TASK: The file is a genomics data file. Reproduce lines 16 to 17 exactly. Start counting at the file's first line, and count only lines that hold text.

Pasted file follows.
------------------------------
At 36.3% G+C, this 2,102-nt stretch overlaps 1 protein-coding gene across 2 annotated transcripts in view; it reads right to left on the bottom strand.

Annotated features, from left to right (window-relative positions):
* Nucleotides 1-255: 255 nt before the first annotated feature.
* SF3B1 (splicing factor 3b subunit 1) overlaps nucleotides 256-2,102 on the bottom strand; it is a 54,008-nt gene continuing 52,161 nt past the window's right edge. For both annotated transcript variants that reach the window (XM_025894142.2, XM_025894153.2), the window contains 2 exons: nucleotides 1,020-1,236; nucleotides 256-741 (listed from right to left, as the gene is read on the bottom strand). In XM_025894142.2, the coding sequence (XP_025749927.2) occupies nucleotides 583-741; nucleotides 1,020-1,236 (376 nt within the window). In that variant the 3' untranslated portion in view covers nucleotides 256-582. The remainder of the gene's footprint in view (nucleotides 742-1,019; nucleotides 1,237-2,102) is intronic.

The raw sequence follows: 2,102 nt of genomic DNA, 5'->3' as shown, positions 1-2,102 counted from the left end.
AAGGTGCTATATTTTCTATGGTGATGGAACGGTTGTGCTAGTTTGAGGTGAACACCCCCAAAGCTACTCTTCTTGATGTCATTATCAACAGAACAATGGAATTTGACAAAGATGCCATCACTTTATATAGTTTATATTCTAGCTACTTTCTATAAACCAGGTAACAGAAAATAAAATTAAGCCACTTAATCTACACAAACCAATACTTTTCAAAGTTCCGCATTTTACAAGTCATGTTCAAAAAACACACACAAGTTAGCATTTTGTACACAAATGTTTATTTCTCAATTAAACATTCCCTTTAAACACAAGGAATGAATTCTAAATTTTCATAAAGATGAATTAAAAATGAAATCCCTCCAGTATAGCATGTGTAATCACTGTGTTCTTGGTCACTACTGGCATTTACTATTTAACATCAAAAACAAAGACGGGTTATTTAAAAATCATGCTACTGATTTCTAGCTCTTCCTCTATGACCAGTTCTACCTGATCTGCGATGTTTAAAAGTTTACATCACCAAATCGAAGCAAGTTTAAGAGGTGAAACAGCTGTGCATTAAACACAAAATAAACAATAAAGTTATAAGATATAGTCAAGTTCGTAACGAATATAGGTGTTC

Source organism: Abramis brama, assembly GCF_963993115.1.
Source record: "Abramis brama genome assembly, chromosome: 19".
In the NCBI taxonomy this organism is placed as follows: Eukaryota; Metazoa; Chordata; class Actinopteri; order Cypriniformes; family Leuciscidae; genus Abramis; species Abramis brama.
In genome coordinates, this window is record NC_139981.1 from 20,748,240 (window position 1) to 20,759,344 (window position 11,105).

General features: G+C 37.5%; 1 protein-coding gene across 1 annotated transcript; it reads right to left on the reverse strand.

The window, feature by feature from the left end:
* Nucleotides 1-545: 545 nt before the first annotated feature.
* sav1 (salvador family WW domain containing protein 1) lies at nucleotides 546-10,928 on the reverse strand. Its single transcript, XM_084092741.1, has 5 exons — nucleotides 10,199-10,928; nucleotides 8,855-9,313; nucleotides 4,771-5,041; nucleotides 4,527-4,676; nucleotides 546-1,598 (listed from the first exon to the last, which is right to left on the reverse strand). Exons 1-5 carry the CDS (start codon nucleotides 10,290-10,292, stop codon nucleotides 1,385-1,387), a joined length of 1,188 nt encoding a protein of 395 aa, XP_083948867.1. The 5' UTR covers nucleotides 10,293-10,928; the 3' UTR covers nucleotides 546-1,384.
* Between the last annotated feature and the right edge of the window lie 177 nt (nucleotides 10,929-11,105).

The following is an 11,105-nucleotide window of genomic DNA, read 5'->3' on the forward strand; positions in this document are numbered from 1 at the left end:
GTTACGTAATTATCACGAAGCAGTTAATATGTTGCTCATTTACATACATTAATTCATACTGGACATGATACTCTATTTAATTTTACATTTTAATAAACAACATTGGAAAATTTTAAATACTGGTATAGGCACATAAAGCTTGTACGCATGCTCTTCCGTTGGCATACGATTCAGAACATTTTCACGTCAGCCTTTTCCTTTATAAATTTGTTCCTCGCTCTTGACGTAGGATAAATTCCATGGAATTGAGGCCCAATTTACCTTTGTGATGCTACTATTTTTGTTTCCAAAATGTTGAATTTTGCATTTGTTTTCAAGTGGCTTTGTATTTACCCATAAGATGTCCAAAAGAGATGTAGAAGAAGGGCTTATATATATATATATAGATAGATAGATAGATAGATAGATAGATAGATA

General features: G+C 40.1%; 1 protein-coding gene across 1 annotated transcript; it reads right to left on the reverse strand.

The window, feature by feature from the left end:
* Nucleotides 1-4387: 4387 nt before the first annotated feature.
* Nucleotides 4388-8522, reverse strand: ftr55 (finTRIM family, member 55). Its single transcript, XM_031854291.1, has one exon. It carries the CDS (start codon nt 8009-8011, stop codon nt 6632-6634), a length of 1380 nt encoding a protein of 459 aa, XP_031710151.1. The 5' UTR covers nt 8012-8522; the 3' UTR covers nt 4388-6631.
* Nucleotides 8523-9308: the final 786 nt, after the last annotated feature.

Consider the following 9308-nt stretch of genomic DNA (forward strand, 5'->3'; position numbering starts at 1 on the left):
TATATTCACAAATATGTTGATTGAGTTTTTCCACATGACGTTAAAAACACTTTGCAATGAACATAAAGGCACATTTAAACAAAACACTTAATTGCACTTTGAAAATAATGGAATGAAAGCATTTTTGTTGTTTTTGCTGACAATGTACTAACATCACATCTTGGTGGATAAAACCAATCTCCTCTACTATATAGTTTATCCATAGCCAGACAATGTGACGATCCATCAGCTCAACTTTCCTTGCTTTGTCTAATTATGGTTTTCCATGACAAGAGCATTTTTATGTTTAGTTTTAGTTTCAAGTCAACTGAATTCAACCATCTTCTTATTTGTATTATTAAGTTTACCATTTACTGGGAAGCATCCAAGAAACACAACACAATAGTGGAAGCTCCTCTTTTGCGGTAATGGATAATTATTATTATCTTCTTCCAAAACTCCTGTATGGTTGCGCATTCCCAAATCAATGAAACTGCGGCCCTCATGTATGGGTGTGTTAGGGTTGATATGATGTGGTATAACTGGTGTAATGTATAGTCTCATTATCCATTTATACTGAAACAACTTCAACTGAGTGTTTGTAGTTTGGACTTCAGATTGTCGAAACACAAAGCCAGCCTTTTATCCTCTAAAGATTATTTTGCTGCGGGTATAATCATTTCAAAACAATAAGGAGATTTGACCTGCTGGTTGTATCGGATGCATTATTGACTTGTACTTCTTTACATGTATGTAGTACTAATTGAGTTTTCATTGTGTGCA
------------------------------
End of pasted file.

The following is an 11,105-nucleotide window of genomic DNA, read 5'->3' on the forward strand; positions in this document are numbered from 1 at the left end:
GTTACGTAATTATCACGAAGCAGTTAATATGTTGCTCATTTACATACATTAATTCATACTGGACATGATACTCTATTTAATTTTACATTTTAATAAACAACATTGGAAAATTTTAAATACTGGTATAGGCACATAAAGCTTGTACGCATGCTCTTCCGTTGGCATACGATTCAGAACATTTTCACGTCAGCCTTTTCCTTTATAAATTTGTTCCTCGCTCTTGACGTAGGATAAATTCCATGGAATTGAGGCCCAATTTACCTTTGTGATGCTACTATTTTTGTTTCCAAAATGTTGAATTTTGCATTTGTTTTCAAGTGGCTTTGTATTTACCCATAAGATGTCCAAAAGAGATGTAGAAGAAGGGCTTATATATATATATATAGATAGATAGATAGATAGATAGATAGATAGATA